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Design

How to Remove an Object in a Photo in Affinity Photo

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Difficulty:IntermediateLength:LongLanguages:
Final product image
What You'll Be Creating

You've done it! You've got the perfect shot... 

Well, almost perfect. Even the most seemingly ideal of shots can be ruined by a less than optimal garbage can, or a random pedestrian eating a hotdog right in the middle of your background. So far away, yet so in focus. Luckily for us, Affinity Photo has not only one, but a few different ways to remove any object that's standing between you and that perfect shot!

In this Affinity Photo tutorial, you will learn how to remove an unwanted object in a photograph using the Clone Brush and the Patch Tool. We will then bring both of these tools together to create a melancholy weeping ghost girl photo effect... because I am compelled to make everything at least a tiny bit creepy!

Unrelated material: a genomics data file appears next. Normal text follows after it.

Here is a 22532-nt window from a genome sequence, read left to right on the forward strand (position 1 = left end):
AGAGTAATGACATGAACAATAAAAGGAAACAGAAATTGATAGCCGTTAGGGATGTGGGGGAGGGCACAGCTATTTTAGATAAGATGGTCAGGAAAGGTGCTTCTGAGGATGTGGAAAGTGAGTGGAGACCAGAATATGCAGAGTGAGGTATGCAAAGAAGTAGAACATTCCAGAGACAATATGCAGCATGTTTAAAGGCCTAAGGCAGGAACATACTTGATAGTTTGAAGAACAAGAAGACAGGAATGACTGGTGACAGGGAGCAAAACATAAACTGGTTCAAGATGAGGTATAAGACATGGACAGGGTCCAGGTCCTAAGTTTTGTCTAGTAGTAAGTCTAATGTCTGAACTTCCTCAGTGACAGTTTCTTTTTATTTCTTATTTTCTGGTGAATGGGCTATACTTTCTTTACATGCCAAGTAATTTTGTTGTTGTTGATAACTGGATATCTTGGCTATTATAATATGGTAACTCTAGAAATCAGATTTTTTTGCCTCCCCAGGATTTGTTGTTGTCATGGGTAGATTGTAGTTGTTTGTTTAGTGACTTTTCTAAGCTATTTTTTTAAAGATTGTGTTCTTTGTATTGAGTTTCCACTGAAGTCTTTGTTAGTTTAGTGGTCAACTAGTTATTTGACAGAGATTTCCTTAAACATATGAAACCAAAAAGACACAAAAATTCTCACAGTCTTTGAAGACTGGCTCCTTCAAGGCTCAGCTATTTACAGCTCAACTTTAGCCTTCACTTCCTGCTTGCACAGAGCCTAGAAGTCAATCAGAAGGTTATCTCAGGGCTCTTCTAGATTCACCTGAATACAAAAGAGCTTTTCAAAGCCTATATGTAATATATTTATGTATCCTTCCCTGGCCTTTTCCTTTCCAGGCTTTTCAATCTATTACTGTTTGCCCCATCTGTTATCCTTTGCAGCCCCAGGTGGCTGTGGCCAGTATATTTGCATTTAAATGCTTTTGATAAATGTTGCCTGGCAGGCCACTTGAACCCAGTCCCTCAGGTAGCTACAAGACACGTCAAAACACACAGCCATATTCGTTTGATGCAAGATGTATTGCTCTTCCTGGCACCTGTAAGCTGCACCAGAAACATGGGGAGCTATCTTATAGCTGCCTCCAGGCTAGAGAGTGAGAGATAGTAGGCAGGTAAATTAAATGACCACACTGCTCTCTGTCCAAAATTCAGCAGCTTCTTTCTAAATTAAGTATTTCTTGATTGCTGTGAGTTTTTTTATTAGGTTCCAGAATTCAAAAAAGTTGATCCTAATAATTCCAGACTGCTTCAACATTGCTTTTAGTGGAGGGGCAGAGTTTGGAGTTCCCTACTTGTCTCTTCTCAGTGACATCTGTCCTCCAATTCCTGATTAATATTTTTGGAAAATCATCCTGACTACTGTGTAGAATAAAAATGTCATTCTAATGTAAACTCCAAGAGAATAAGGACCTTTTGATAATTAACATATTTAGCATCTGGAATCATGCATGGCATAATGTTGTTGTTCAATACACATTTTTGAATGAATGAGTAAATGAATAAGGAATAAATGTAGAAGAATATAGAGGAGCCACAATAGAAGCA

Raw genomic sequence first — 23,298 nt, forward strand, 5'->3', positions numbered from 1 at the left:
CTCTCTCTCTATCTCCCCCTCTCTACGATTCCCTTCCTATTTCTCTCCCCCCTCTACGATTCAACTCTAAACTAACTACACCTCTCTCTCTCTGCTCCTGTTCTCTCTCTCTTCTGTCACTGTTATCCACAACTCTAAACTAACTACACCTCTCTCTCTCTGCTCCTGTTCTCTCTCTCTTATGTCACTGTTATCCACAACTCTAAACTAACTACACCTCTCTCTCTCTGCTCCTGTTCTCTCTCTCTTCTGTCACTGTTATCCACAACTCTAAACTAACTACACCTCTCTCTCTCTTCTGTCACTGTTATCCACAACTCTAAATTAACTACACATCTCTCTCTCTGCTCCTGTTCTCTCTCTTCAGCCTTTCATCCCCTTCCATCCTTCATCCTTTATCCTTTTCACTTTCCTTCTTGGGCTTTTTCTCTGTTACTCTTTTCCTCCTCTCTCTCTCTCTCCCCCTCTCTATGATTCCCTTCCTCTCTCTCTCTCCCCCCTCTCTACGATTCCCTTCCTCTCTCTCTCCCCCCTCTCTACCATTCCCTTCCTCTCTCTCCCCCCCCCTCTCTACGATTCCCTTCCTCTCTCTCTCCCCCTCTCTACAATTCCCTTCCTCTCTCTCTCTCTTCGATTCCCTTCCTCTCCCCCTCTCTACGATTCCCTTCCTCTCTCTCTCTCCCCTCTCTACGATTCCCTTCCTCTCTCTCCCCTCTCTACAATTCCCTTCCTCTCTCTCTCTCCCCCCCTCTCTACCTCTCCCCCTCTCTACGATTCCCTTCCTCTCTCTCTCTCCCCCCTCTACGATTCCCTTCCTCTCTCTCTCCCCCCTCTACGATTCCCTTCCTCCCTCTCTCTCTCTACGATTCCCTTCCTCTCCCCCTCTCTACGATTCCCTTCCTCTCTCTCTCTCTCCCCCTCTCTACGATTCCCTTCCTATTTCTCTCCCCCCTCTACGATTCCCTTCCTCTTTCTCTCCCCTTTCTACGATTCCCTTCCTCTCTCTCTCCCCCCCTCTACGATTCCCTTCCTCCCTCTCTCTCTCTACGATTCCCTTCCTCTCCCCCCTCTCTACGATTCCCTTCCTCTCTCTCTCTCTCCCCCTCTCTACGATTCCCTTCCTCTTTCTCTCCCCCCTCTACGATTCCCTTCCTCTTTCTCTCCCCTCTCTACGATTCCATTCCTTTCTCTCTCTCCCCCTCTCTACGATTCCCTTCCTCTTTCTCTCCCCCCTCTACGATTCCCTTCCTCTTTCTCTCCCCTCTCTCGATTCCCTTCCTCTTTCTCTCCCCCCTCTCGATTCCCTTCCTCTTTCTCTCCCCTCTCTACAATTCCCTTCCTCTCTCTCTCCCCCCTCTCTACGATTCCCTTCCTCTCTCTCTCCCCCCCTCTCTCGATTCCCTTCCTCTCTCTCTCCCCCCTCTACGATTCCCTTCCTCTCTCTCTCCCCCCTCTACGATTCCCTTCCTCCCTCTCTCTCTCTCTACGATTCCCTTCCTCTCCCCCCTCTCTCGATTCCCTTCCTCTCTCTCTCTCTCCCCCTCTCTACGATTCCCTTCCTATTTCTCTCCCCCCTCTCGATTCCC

So keep reading to learn how to use the Clone brush and how to use the Patch tool!

Follow along with us over on our Envato Tuts+ YouTube channel:

What You'll Need

To complete this project, we are using the following resources:

Find more resources on Envato Elements!

1. How to Use the Patch Tool in Affinity Photo

First, let's look at both the Clone and Patch tools individually, and  we will use their powers combined to remove a whole person from a beach to prepare our background for our crying ghost girl! 

Step 1

The Patch Tool may be the only tool you end up using in some cases, especially if you are working with something that has straight lines that easily match up.